• hugo2825

Composer Francesco Xaverio Geminiani remembered in his native Lucca

Recently the mayor of Lucca, sindaco Alessandro Tambellini, inaugurated a statue in honour of Geminiani, famous violinist and baroque composer originating from the town. Strangely, the event was not given much publicity outside Lucca. Yet it well deserves some more attention.

The ancient town of Lucca has a hugely impressive musical history. Giacomo Puccini, Luigi Boccherini, Francesco Gasparini, or Alfredo Catalani, to name but a few, are amongst its famous sons. A bit of a mistery, and hard to explain. And the local Boccherini Istituto has become a very distinguised academy of music, organizing high quality concerts throughout the year, as does the renowned Puccini Centro. But Geminiani ? – a name even quite a few locals do not seem to be too familiar with.

As a fact, Geminiani was away from his native Lucca for most of his life, starting with a year in Naples, spending some 18 years in London, and another thirty in Dublin. Each of these periods of his life is quite well documented. We know, for instance, that when in London Geminiani was in close touch with Händel, or that in all those long years in Dublin he was also active as a publisher and traded in Italian paintings, a passion of his. Ironically, however, next to nothing seems to be known as to his stay in Lucca from 1709 until 1714, except for he fact that he had taken over his father’s position at the local Cappella Palatina. Five long years shrouded in mistery !! – a period somewhat reminiscent of Shakespeare’s so called ‚lost years’.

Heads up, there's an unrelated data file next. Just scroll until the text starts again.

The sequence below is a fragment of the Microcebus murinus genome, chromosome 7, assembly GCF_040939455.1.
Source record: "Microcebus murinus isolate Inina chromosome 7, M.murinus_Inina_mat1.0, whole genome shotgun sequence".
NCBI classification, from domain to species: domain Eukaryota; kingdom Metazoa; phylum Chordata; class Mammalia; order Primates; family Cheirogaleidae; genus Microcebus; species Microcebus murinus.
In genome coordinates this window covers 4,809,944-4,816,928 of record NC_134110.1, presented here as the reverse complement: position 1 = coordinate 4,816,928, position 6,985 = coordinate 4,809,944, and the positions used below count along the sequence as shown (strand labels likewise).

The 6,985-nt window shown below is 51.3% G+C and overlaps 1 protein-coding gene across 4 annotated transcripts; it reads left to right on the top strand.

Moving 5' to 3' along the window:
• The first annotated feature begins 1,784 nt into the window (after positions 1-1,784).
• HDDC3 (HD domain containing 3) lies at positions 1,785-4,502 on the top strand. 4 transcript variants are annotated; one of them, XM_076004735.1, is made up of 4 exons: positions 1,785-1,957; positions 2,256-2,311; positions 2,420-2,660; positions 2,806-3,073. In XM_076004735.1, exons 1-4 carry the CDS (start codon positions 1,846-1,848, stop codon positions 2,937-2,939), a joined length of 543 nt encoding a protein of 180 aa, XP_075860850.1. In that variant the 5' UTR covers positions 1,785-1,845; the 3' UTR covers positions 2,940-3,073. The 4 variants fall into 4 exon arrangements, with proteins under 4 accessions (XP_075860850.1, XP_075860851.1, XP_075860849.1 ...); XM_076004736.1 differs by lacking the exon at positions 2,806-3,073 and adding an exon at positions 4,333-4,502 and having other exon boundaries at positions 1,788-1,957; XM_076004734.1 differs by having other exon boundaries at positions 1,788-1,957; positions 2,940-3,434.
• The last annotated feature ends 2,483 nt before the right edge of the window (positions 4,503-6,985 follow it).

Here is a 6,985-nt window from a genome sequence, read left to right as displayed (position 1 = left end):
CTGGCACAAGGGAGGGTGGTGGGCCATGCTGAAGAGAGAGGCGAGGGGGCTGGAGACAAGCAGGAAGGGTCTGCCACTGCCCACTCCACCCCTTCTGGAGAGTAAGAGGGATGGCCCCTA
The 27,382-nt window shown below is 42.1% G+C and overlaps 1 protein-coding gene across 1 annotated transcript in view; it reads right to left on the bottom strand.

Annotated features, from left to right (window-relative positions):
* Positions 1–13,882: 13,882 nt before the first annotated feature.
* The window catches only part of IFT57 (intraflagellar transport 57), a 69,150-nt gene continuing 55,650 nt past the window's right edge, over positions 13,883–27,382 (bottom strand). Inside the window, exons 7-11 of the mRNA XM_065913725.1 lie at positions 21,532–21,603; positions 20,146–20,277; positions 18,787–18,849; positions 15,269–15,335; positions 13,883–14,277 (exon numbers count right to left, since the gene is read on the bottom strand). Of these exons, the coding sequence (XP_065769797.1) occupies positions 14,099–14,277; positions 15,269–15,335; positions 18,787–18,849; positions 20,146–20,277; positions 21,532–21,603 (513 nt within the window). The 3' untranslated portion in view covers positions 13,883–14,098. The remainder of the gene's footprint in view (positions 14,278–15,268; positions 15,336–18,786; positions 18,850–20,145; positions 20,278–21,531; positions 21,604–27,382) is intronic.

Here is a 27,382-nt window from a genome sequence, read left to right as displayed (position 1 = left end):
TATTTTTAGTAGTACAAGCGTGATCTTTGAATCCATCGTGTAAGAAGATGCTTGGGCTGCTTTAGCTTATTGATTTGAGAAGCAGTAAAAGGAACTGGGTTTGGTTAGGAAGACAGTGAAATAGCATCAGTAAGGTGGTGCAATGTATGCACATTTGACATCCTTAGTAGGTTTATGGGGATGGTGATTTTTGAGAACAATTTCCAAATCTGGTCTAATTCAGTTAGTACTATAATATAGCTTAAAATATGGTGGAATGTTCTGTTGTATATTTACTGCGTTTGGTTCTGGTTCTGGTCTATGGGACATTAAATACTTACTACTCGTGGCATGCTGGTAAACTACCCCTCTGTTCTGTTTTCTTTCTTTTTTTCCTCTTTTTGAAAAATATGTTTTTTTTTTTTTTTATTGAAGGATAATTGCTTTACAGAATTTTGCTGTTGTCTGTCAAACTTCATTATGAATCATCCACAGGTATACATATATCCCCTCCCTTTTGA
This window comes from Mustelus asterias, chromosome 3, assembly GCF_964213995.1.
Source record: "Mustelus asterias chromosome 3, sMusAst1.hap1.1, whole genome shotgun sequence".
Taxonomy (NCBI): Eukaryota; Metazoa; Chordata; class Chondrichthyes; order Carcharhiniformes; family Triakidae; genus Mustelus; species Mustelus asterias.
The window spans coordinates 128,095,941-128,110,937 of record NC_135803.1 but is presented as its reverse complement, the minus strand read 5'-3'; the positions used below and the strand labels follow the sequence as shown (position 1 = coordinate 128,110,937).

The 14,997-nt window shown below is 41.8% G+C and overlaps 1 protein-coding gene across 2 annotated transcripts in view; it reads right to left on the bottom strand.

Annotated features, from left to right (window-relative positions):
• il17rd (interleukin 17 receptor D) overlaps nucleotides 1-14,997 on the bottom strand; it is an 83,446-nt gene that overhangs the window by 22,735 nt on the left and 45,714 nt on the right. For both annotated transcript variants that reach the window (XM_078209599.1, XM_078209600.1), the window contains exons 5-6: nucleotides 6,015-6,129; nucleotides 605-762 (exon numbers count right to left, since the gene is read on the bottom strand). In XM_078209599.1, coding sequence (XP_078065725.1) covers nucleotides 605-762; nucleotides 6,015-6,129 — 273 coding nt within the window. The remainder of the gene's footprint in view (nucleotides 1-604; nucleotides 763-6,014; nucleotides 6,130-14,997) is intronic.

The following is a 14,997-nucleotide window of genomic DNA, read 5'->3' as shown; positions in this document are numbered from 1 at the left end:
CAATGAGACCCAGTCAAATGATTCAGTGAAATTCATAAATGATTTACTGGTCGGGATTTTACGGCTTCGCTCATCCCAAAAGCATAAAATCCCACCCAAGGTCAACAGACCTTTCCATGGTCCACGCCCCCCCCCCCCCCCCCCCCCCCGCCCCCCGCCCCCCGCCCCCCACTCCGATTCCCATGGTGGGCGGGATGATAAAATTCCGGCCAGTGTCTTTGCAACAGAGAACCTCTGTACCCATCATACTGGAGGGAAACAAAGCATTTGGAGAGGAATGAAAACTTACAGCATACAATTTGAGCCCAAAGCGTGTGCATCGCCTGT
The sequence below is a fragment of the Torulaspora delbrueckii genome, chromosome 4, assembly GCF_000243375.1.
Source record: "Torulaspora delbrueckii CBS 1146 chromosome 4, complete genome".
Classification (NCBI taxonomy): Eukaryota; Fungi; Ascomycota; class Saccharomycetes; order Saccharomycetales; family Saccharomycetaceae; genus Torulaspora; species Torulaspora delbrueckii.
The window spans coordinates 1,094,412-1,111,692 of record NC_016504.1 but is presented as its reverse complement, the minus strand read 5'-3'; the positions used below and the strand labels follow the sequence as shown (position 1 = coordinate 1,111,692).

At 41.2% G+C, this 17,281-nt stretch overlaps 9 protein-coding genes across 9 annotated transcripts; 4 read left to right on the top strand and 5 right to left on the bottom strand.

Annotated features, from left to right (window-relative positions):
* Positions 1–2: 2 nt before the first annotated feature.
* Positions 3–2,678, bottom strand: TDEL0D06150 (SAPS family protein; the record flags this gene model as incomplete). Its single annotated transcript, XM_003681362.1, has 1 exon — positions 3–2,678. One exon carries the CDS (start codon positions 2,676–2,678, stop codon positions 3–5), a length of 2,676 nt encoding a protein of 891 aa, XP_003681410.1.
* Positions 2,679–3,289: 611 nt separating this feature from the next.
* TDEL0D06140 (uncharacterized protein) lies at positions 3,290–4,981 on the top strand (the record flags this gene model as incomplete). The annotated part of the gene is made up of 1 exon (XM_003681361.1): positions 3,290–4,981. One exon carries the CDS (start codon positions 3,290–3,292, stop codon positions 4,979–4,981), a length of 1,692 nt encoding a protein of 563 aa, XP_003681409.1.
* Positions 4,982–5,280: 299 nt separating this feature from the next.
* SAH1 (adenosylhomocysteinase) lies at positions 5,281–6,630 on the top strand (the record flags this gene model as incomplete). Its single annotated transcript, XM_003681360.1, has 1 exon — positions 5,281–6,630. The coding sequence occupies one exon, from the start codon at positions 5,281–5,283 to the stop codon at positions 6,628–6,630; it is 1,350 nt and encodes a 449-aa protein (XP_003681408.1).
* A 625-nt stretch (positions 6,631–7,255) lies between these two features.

After his death in 1762 Geminiani was buried in Dublin, and it was only later that his mortal remains were taken to the church of San Franceso in Lucca. „Lunghi anni visse, e morì lontano dalla patria“, as the inscription reads. Very accurate, indeed!

Most aptly, the mayor spoke of the town’s duty to redress the neglect towards Geminiani in the long past. In his own words: “Un doveroso atto riparatore della città verso uno dei suoi più illustri figli”.

Hopefully, this may also serve as an incentive to shed some light on Geminiani’s ‚lost years’, those he spent in Lucca in the period mentioned.



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